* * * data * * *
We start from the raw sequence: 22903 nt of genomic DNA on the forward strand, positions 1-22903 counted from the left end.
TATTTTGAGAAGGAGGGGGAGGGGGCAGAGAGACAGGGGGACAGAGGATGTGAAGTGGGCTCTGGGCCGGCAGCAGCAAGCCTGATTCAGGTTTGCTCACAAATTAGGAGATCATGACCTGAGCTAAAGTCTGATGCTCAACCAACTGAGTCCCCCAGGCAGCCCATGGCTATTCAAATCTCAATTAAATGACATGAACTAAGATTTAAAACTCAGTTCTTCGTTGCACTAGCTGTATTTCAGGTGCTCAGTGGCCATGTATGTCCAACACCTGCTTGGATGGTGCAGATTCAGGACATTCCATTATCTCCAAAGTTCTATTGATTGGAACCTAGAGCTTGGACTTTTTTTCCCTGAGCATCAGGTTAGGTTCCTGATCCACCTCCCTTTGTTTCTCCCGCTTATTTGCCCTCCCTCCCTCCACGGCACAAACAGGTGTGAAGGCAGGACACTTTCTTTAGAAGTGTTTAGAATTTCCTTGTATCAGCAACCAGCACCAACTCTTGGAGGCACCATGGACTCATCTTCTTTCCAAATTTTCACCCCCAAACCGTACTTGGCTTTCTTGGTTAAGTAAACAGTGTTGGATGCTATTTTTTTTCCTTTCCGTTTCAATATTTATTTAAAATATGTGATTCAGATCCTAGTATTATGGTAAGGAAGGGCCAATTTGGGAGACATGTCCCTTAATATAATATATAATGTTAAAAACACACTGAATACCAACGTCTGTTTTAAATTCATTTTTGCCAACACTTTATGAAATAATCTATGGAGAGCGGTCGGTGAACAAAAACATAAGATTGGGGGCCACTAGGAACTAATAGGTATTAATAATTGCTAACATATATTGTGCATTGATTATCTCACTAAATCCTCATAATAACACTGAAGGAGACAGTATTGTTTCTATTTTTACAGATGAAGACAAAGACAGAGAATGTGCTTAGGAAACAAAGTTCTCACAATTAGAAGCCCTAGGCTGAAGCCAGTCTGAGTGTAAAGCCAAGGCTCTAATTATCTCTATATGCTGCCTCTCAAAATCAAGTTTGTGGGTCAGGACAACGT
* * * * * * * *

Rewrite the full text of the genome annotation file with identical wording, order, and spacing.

We start from the raw sequence: 22903 nt of genomic DNA on the forward strand, positions 1-22903 counted from the left end.
TATTTTGAGAAGGAGGGGGAGGGGGCAGAGAGACAGGGGGACAGAGGATGTGAAGTGGGCTCTGGGCCGGCAGCAGCAAGCCTGATTCAGGTTTGCTCACAAATTAGGAGATCATGACCTGAGCTAAAGTCTGATGCTCAACCAACTGAGTCCCCCAGGCAGCCCATGGCTATTCAAATCTCAATTAAATGACATGAACTAAGATTTAAAACTCAGTTCTTCGTTGCACTAGCTGTATTTCAGGTGCTCAGTGGCCATGTATGTCCAACACCTGCTTGGATGGTGCAGATTCAGGACATTCCATTATCTCCAAAGTTCTATTGATTGGAACCTAGAGCTTGGACTTTTTTTCCCTGAGCATCAGGTTAGGTTCCTGATCCACCTCCCTTTGTTTCTCCCGCTTATTTGCCCTCCCTCCCTCCACGGCACAAACAGGTGTGAAGGCAGGACACTTTCTTTAGAAGTGTTTAGAATTTCCTTGTATCAGCAACCAGCACCAACTCTTGGAGGCACCATGGACTCATCTTCTTTCCAAATTTTCACCCCCAAACCGTACTTGGCTTTCTTGGTTAAGTAAACAGTGTTGGATGCTATTTTTTTTCCTTTCCGTTTCAATATTTATTTAAAATATGTGATTCAGATCCTAGTATTATGGTAAGGAAGGGCCAATTTGGGAGACATGTCCCTTAATATAATATATAATGTTAAAAACACACTGAATACCAACGTCTGTTTTAAATTCATTTTTGCCAACACTTTATGAAATAATCTATGGAGAGCGGTCGGTGAACAAAAACATAAGATTGGGGGCCACTAGGAACTAATAGGTATTAATAATTGCTAACATATATTGTGCATTGATTATCTCACTAAATCCTCATAATAACACTGAAGGAGACAGTATTGTTTCTATTTTTACAGATGAAGACAAAGACAGAGAATGTGCTTAGGAAACAAAGTTCTCACAATTAGAAGCCCTAGGCTGAAGCCAGTCTGAGTGTAAAGCCAAGGCTCTAATTATCTCTATATGCTGCCTCTCAAAATCAAGTTTGTGGGTCAGGACAACGT